Skip to Main Content

HIST 4344 - Witchcraft and the Occult in Early Modern Europe

Primary versus Secondary Sources

Primary vs. Secondary Sources:  What is the difference?

Primary sources are accounts recorded by people with immediate access to the information.  Examples of primary sources important in historical research are: newspapers, documents of state, diaries, letters, and accounts by reliable witnesses.

Secondary sources provide indirect exposure, such as books or periodical articles not based on first hand observation of the event, person or place.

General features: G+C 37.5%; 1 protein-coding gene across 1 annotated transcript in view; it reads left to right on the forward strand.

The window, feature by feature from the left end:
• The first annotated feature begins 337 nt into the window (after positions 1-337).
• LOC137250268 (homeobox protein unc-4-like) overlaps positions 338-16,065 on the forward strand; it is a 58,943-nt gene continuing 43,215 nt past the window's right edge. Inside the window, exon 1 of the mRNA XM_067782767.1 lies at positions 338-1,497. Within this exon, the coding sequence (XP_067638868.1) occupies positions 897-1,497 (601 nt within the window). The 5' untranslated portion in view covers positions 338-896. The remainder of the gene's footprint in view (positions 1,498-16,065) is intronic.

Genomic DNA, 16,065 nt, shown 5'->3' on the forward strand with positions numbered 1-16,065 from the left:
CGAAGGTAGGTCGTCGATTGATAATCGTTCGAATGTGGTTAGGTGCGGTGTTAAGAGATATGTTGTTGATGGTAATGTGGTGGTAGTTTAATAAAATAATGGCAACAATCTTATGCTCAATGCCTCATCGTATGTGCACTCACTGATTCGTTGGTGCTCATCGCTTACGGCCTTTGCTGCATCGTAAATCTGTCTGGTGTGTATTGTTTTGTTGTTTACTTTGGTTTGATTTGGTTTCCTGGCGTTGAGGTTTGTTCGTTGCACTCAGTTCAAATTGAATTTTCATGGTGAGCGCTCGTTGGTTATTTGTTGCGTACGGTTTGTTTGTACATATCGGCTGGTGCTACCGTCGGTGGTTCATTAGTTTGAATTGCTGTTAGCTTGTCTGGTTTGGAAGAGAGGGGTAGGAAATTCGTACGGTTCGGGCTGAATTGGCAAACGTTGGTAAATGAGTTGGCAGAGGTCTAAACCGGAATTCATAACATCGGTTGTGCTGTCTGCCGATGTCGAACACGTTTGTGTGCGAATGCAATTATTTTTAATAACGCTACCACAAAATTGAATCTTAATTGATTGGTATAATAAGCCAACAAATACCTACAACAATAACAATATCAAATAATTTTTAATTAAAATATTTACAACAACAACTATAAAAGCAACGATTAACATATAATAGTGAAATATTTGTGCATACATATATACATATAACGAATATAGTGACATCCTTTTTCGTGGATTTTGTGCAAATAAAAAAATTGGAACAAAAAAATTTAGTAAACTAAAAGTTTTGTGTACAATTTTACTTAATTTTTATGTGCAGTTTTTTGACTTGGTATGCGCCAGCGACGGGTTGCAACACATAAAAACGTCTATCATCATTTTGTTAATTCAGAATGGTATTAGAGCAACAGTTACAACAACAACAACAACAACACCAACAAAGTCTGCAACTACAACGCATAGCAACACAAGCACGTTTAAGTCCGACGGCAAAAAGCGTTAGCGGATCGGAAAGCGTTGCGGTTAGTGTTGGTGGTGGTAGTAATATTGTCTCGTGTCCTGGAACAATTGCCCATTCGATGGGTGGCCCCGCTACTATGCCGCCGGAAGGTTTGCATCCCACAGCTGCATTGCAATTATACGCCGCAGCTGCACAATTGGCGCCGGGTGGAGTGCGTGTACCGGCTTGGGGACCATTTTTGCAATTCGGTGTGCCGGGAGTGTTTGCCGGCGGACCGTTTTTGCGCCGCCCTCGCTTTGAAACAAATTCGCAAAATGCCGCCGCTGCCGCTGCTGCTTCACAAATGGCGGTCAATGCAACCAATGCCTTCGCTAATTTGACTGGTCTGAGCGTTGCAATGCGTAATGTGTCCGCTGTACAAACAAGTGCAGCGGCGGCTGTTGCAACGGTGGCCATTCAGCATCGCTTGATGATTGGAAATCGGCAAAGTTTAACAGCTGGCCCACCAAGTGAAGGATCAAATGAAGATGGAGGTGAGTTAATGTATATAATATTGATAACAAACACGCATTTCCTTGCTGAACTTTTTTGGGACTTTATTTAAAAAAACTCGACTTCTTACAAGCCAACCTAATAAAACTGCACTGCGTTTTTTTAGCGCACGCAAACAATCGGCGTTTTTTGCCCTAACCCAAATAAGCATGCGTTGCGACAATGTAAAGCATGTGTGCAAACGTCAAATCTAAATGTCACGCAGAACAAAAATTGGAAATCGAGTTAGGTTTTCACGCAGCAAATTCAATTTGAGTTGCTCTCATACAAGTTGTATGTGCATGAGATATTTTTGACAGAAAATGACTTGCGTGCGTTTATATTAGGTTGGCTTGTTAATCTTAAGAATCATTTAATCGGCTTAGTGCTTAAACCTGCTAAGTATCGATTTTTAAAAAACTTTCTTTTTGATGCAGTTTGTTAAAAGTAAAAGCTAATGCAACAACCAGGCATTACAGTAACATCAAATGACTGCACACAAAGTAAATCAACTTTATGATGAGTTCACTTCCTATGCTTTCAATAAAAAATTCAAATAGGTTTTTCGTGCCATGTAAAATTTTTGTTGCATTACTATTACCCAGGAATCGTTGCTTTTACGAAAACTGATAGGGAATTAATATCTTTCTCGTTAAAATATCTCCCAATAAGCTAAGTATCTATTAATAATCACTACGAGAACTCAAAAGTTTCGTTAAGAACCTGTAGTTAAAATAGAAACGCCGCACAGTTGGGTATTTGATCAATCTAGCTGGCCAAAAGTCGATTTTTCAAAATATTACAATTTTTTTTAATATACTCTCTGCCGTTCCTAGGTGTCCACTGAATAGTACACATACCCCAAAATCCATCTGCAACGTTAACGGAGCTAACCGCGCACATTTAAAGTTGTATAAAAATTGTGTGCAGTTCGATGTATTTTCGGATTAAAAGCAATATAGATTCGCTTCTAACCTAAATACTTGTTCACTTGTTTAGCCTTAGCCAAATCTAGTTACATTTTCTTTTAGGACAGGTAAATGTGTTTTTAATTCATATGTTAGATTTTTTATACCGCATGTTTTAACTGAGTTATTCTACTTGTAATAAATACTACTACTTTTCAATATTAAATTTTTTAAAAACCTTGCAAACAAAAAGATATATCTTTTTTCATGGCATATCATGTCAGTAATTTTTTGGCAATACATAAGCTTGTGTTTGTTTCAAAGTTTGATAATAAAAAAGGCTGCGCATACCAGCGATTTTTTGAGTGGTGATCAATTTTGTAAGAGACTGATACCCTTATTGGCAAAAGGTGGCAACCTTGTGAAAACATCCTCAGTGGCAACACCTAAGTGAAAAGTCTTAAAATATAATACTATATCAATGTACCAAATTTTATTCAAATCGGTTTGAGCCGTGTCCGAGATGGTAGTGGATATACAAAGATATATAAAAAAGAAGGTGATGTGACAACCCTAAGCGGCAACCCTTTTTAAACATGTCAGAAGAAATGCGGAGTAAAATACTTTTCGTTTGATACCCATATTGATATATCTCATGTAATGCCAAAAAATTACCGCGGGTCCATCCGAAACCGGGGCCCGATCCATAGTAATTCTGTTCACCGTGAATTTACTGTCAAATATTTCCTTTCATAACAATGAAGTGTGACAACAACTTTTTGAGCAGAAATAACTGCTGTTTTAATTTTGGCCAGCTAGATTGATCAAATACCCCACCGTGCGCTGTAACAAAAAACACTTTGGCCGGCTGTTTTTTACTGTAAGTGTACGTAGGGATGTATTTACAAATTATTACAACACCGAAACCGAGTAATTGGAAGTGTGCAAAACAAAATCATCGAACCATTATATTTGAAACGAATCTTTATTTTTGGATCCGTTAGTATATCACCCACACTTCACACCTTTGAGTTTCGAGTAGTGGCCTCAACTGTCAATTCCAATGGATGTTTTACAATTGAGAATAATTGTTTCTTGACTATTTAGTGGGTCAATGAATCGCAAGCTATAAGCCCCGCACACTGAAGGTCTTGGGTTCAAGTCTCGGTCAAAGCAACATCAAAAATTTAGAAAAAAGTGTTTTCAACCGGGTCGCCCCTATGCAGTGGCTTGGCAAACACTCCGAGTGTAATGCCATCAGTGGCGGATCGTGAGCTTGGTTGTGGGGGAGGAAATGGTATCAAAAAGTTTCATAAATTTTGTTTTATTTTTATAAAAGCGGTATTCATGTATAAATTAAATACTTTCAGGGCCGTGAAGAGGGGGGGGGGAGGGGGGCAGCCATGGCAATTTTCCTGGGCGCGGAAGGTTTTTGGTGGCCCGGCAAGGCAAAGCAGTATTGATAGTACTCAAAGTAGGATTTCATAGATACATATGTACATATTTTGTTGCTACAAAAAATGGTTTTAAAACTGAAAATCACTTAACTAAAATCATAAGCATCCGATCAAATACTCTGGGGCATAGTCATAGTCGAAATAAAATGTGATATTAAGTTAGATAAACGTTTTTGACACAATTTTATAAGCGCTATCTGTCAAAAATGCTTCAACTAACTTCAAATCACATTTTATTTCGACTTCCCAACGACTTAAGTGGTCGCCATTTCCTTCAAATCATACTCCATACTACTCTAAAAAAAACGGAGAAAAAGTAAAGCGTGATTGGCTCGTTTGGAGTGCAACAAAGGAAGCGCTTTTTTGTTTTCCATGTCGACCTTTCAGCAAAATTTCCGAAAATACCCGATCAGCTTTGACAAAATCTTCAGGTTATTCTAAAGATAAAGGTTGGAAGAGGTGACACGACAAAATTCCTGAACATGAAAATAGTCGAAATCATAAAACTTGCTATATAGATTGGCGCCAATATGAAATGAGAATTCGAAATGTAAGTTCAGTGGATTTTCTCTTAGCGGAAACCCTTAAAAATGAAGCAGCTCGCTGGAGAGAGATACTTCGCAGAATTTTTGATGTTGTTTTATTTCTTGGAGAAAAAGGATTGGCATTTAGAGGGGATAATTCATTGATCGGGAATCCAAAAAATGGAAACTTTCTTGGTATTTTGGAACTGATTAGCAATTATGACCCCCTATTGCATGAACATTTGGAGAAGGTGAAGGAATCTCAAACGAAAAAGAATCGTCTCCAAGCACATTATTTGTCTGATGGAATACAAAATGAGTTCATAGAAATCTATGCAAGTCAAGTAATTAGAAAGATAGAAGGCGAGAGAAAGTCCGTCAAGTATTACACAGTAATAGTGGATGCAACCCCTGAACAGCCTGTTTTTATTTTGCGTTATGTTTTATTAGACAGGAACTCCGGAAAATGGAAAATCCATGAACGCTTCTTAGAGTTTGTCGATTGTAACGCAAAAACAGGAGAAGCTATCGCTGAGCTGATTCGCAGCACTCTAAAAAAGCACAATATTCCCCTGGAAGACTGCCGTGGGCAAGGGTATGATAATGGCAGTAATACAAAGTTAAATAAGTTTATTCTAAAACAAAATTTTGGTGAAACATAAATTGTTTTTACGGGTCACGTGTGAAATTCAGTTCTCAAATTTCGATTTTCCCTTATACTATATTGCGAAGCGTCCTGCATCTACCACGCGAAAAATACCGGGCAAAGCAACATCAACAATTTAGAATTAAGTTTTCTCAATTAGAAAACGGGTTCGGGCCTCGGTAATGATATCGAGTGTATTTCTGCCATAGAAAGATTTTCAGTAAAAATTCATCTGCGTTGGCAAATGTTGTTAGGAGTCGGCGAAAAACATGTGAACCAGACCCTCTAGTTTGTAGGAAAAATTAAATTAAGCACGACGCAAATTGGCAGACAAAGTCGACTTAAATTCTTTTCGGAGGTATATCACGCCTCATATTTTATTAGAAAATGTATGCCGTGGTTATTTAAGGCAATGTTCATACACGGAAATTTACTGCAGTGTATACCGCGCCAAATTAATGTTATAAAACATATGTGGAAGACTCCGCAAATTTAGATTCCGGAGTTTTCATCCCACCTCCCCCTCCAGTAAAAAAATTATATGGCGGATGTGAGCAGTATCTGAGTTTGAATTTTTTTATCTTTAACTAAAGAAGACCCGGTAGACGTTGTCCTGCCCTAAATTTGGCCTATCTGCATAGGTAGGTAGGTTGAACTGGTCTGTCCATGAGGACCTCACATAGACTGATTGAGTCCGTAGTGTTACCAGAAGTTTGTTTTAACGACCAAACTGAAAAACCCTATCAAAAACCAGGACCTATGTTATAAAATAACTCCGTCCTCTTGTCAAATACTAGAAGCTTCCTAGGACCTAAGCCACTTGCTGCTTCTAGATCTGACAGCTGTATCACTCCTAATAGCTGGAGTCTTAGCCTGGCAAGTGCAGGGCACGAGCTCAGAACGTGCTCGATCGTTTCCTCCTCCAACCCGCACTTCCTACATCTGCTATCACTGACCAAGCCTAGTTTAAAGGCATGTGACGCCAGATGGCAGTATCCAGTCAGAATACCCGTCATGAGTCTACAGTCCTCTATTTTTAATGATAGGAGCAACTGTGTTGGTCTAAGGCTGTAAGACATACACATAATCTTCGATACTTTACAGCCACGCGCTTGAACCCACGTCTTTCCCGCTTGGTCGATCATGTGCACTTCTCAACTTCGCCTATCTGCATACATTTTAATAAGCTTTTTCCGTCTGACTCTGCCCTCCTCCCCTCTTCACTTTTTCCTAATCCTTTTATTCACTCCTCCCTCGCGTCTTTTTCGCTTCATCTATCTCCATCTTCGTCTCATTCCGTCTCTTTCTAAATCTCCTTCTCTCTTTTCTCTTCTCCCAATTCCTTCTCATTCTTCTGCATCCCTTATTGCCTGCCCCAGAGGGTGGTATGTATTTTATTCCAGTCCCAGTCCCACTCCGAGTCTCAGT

Examine the resources available that cover different time periods and historical events:  books, biographies, scholarly journals, newspapers, microform collections, encyclopedias, handbooks, bibliographies, and periodical indexes. 

After your initial exploration, consult with your professor regarding your proposed topic, if necessary.

Primary Sources on the Web

Credit: These sources come from a variety of library guides created by librarians at other universities:

UCORE-1440-04 European Witch Hunts - Tracey Pepper - SU Libguides at Seattle University. updated 2-25-15